They say imitation is the sincerest form of flattery. So when I heard Caroline Lucas trumpet MP job-shares on Friday morning, part of me was delighted. But the suggestion that political job-shares are a radical new idea from the Greens had me spluttering into my Lady Grey.
For the record, here’s a brief history of Liberal Democrats advocating MP job-shares:
…and yours truly in a speech to party Conference 2009, on BBC Radio 4’s Woman’s Hour in February, on Lib Dem Voice in March, in Liberator in June, and at various speaking events around Westminster over the past year.
Perhaps the timing of Ms Lucas’ public conversion to the cause is propitious, as Liberal Democrats will be debating political job-shares in Liverpool next week.
So much for the history. What about the substance?
First, a premise: I come at job-shares from the perspective of attracting more women into politics. However, the beauty of job-shares is that, unlike All-Women-Shortlists, they are equally open to men.
So why would job-shares attract more women into politics?
To answer this we need to understand the drivers of female under-representation. It may surprise some to hear that Liberal Democrats actually do comparatively well at electing women in their 20s and 50s as MPs. The problem is the gap in between. Too many experienced women candidates throw in the towel at precisely the time male contemporaries are winning elections.
For career women of my generation, it’s an all-too familiar story. The twenty-something dream of “having it all” becomes the thirty/ forty-something nightmare of “doing it all”. Something has to give.
In most families, women (whether working or not) are still the primary child-carers. The Centre for Policy Studies found last year that while a majority of mothers with young children want to work, only 12% want to do so full-time. The latest dispatch from the working vs stay at home mum frontline appears to endorse that compromise: “part-time work, up to 30 hours a week, provides more desirable outcomes than full-time employment”.
Enlightened employers who value their female talent understand this dilemma. They have embraced flexible working legislation and empowered women to find their own solutions to the work/ life juggle. For many women this means working part time while children are young, returning to full-time work as their children get older. I’m not saying this is how it should be; simply that this is how many women want it to be.
The problem in politics is that the job of MP as currently framed doesn’t fit the post-modern woman’s life. Do we really want 88% of mothers to rule themselves out of being an MP because no part-time working model is available? Even the 12% who want to work full-time may find the 24/ 7 culture and requirement to live in two places impossible to reconcile with the quality of family life they want for their children (viz. Labour’s Ruth Kelly, Kitty Ussher and Julia Drown, all of whom cited incompatibility of politics with family life as their reason for standing down).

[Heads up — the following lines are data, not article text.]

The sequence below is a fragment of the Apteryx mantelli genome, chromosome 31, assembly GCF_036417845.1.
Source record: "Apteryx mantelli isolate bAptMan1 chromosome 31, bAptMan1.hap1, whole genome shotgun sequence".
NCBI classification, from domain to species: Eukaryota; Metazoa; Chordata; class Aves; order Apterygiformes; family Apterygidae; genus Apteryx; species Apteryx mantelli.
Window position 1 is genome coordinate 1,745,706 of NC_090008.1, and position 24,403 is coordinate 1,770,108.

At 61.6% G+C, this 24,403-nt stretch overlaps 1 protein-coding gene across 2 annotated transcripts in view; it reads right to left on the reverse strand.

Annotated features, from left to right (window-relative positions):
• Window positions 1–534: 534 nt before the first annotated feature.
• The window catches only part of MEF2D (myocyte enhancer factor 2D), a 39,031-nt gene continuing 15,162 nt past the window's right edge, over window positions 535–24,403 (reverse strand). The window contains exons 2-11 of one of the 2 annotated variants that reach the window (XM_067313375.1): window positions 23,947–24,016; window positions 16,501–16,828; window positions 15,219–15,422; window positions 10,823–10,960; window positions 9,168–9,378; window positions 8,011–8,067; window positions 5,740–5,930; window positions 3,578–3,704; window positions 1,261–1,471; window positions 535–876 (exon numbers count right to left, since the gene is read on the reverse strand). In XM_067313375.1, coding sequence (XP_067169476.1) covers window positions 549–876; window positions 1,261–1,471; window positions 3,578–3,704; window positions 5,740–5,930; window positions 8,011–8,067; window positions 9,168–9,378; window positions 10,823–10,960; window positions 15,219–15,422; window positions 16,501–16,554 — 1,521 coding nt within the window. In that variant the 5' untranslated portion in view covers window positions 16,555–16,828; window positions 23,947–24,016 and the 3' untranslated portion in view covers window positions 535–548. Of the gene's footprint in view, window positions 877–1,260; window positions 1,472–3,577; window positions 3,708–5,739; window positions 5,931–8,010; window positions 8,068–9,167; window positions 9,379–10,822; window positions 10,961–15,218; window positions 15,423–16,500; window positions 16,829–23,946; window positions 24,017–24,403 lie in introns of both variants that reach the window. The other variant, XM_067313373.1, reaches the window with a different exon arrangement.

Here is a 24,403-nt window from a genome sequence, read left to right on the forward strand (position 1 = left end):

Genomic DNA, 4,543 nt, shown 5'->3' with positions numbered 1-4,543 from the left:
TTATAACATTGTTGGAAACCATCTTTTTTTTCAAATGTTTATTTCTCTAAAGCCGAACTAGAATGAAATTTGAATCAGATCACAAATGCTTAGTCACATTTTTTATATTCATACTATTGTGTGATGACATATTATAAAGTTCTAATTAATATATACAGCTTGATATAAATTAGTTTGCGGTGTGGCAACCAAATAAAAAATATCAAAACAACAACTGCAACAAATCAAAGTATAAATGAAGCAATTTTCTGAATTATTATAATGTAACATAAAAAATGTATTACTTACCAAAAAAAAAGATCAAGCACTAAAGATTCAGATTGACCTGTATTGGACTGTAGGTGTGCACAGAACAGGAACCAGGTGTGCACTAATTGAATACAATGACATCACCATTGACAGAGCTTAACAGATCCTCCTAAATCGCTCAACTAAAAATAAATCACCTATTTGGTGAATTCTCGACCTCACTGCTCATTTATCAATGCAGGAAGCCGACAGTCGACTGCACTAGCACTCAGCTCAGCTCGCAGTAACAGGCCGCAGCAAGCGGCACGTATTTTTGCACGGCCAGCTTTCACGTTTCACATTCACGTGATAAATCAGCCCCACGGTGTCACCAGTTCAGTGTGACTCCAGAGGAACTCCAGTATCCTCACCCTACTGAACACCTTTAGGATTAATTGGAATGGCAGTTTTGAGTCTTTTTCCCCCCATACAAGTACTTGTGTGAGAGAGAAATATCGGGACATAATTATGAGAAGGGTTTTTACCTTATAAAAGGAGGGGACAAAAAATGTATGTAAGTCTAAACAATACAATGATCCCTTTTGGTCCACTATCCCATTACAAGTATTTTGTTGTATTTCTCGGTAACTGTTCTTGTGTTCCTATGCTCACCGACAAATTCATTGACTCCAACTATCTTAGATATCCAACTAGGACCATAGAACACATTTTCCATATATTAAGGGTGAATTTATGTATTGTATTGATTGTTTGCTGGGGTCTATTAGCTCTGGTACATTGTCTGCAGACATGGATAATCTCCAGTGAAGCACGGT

MPs are guilty of breathtaking double standards in mandating flexible working for other people’s workplaces, while failing to practice what they preach at Westminster. Their chorus of “it couldn’t possibly work here” is precisely the same chorus we heard in many other workplaces until legislation forced a change.
Certainly, the notion of a part-time MP is unlikely to be popular in the current political climate. And that’s exactly why job-shares are such a compelling solution. Job-shares reconcile part-time work with the need for full time cover. What’s more they have a track record of success at the highest levels in business, the professions and the civil service. Are we really saying that the job of a backbench MP is more complex than that of an Ambassador or CEO?
So how would it actually work? Job-share candidates would go into the election on a job-share ticket. If elected, the job-share pair could each work 3 days a week with a half-day overlap. Committee memberships, portfolios and casework would be wholly allocated to one or other job-sharer and voting rights in the chamber would be alternated according to strict criteria determined at the time of setting up the job-share. Salaries and expenses allowances would be halved so the taxpayer wouldn’t pay a penny more. Indeed, spending just 1-2 nights a week away from home would mean that a hotel room could replace the second home, so expenses would likely fall.
What better way to re-connect politicians to real life than by allowing them to spend half their working week away from the political bubble? Constituents would benefit from the fact that job-shares are typically 30% more productive than an individual doing the same job alone, while Westminster would benefit from an injection of people with experience beyond politics and a more collaborative working style.
To any Liberal Democrats feeling queasy about the idea of job-shares, let me quote an impeccable authority. Railing against the exclusion of women from Parliament, John Stuart Mill remarked: “In all things of any difficulty and importance, those who can do them well are fewer than the need, even with the most unrestricted latitude of choice; and any limitation of the field of selection deprives society of some chances of being served by the competent, without ever saving it from the incompetent” (The Subjection of Women, 1869)
Job-shares would open up the possibility of becoming an MP to countless more women and men. Can we really afford to waste that talent…?
Dinti Batstone is Vice-Chair of Campaign for Gender Balance, and a former councillor and European Parliament candidate in London